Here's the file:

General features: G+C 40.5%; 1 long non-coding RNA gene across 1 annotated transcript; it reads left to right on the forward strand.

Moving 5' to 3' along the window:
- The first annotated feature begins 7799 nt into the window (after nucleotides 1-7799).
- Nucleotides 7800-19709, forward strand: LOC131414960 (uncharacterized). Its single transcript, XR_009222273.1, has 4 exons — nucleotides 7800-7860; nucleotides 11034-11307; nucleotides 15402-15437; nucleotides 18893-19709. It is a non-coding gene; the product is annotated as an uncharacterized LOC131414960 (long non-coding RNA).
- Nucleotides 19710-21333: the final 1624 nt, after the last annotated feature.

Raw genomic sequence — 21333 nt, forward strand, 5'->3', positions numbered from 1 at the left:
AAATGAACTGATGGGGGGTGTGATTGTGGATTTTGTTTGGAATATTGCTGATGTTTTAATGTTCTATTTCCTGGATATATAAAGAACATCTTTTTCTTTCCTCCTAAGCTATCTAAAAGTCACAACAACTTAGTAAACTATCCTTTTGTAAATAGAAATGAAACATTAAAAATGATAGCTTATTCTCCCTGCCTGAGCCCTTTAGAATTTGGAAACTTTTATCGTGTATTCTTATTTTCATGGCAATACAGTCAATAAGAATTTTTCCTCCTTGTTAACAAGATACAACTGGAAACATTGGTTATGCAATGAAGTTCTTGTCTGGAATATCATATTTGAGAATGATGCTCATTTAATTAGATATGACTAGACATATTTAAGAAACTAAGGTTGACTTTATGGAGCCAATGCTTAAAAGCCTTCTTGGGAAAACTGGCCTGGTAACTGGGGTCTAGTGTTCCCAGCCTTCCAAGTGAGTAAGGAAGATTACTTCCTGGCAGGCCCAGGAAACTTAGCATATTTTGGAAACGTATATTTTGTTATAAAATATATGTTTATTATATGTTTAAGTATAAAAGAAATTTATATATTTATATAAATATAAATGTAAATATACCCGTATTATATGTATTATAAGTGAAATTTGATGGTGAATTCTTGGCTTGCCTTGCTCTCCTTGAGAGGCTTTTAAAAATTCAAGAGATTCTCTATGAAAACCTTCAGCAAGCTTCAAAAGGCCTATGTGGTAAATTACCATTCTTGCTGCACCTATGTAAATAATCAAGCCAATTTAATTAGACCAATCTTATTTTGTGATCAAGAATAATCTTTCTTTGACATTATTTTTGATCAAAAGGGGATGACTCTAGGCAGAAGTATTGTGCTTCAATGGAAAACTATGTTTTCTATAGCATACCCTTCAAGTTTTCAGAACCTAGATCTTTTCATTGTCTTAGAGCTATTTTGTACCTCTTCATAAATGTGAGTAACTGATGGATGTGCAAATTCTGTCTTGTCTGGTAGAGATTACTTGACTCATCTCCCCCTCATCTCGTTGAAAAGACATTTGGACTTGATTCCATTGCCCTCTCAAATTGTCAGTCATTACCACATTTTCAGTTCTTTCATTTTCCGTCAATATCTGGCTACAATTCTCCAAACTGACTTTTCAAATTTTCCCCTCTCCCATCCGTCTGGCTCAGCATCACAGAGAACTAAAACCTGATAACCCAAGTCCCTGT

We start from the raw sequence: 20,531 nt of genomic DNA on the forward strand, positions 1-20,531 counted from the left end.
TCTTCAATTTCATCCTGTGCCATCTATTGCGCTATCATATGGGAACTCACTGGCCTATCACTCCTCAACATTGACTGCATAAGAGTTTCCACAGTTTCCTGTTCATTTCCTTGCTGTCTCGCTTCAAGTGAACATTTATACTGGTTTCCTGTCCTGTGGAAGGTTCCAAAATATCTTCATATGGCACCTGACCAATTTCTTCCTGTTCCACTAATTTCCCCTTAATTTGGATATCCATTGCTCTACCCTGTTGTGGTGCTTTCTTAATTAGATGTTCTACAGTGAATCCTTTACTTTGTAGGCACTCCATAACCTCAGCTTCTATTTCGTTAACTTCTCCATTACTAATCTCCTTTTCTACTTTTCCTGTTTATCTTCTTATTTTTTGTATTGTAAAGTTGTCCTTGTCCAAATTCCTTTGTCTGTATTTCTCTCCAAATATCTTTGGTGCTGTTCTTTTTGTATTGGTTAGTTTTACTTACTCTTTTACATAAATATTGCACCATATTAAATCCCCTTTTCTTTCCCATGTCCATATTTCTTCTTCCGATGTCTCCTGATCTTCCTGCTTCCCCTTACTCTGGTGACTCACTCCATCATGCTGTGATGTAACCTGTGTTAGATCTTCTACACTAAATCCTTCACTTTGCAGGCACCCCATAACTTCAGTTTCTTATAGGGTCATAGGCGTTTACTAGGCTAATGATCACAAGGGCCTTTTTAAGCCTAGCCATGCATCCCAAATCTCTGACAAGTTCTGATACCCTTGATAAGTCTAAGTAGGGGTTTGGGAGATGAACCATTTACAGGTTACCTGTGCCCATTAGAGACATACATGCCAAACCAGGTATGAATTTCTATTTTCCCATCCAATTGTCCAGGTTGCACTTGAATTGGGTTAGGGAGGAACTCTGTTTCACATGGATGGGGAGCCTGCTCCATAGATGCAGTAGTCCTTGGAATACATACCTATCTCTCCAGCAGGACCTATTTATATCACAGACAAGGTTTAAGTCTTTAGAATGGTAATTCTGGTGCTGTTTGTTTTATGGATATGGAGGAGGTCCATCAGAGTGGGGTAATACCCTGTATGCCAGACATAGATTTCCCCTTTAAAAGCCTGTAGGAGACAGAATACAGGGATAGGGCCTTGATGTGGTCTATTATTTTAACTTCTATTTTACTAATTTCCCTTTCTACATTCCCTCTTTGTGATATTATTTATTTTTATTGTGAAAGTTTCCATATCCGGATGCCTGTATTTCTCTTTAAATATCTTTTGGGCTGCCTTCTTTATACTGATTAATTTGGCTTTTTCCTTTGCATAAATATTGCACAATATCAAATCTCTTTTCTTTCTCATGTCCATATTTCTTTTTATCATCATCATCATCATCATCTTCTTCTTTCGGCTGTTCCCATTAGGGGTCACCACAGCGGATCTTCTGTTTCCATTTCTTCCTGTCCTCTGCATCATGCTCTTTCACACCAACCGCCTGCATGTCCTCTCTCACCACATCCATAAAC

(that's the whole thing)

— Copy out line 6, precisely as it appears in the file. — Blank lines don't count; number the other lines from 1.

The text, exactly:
Raw genomic sequence — 21333 nt, forward strand, 5'->3', positions numbered from 1 at the left: